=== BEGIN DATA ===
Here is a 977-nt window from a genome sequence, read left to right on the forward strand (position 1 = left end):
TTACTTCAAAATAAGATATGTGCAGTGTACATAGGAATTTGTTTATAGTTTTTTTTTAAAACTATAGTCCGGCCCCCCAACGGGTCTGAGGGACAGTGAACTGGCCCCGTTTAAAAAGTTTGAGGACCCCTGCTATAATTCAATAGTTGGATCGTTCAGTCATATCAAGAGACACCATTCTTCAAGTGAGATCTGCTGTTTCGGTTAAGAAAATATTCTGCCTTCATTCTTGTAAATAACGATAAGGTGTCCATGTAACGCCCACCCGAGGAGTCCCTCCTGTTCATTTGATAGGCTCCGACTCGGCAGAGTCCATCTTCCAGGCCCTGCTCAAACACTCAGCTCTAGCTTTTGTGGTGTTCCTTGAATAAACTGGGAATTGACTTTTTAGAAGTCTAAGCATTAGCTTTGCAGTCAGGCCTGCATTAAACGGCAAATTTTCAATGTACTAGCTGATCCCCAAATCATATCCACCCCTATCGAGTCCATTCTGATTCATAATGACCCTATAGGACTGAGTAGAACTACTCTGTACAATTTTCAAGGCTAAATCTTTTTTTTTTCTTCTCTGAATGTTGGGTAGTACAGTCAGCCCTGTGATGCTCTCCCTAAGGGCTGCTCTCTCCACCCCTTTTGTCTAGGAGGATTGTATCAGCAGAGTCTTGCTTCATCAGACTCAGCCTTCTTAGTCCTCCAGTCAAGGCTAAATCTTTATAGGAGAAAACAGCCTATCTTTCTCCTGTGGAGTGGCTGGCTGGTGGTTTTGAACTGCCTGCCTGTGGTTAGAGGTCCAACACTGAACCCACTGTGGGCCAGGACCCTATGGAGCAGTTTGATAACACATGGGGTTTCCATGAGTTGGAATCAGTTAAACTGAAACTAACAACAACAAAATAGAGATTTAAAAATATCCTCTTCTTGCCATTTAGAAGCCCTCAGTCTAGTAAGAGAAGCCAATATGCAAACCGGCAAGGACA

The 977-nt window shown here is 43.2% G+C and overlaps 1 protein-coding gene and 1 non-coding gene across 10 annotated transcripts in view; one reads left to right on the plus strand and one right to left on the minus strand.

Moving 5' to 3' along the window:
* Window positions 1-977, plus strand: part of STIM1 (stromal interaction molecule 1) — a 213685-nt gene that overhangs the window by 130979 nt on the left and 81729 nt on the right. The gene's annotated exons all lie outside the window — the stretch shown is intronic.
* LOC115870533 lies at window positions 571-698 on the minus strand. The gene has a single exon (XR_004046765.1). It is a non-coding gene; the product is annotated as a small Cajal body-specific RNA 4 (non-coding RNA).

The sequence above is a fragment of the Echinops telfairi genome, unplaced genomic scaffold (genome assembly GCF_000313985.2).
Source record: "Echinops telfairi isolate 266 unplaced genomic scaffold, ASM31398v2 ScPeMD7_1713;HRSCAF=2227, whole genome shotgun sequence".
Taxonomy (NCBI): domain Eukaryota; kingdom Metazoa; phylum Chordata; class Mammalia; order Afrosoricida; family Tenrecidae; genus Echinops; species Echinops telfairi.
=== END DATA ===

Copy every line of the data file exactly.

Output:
Here is a 977-nt window from a genome sequence, read left to right on the forward strand (position 1 = left end):
TTACTTCAAAATAAGATATGTGCAGTGTACATAGGAATTTGTTTATAGTTTTTTTTTAAAACTATAGTCCGGCCCCCCAACGGGTCTGAGGGACAGTGAACTGGCCCCGTTTAAAAAGTTTGAGGACCCCTGCTATAATTCAATAGTTGGATCGTTCAGTCATATCAAGAGACACCATTCTTCAAGTGAGATCTGCTGTTTCGGTTAAGAAAATATTCTGCCTTCATTCTTGTAAATAACGATAAGGTGTCCATGTAACGCCCACCCGAGGAGTCCCTCCTGTTCATTTGATAGGCTCCGACTCGGCAGAGTCCATCTTCCAGGCCCTGCTCAAACACTCAGCTCTAGCTTTTGTGGTGTTCCTTGAATAAACTGGGAATTGACTTTTTAGAAGTCTAAGCATTAGCTTTGCAGTCAGGCCTGCATTAAACGGCAAATTTTCAATGTACTAGCTGATCCCCAAATCATATCCACCCCTATCGAGTCCATTCTGATTCATAATGACCCTATAGGACTGAGTAGAACTACTCTGTACAATTTTCAAGGCTAAATCTTTTTTTTTTCTTCTCTGAATGTTGGGTAGTACAGTCAGCCCTGTGATGCTCTCCCTAAGGGCTGCTCTCTCCACCCCTTTTGTCTAGGAGGATTGTATCAGCAGAGTCTTGCTTCATCAGACTCAGCCTTCTTAGTCCTCCAGTCAAGGCTAAATCTTTATAGGAGAAAACAGCCTATCTTTCTCCTGTGGAGTGGCTGGCTGGTGGTTTTGAACTGCCTGCCTGTGGTTAGAGGTCCAACACTGAACCCACTGTGGGCCAGGACCCTATGGAGCAGTTTGATAACACATGGGGTTTCCATGAGTTGGAATCAGTTAAACTGAAACTAACAACAACAAAATAGAGATTTAAAAATATCCTCTTCTTGCCATTTAGAAGCCCTCAGTCTAGTAAGAGAAGCCAATATGCAAACCGGCAAGGACA

The 977-nt window shown here is 43.2% G+C and overlaps 1 protein-coding gene and 1 non-coding gene across 10 annotated transcripts in view; one reads left to right on the plus strand and one right to left on the minus strand.

Moving 5' to 3' along the window:
* Window positions 1-977, plus strand: part of STIM1 (stromal interaction molecule 1) — a 213685-nt gene that overhangs the window by 130979 nt on the left and 81729 nt on the right. The gene's annotated exons all lie outside the window — the stretch shown is intronic.
* LOC115870533 lies at window positions 571-698 on the minus strand. The gene has a single exon (XR_004046765.1). It is a non-coding gene; the product is annotated as a small Cajal body-specific RNA 4 (non-coding RNA).

The sequence above is a fragment of the Echinops telfairi genome, unplaced genomic scaffold (genome assembly GCF_000313985.2).
Source record: "Echinops telfairi isolate 266 unplaced genomic scaffold, ASM31398v2 ScPeMD7_1713;HRSCAF=2227, whole genome shotgun sequence".
Taxonomy (NCBI): domain Eukaryota; kingdom Metazoa; phylum Chordata; class Mammalia; order Afrosoricida; family Tenrecidae; genus Echinops; species Echinops telfairi.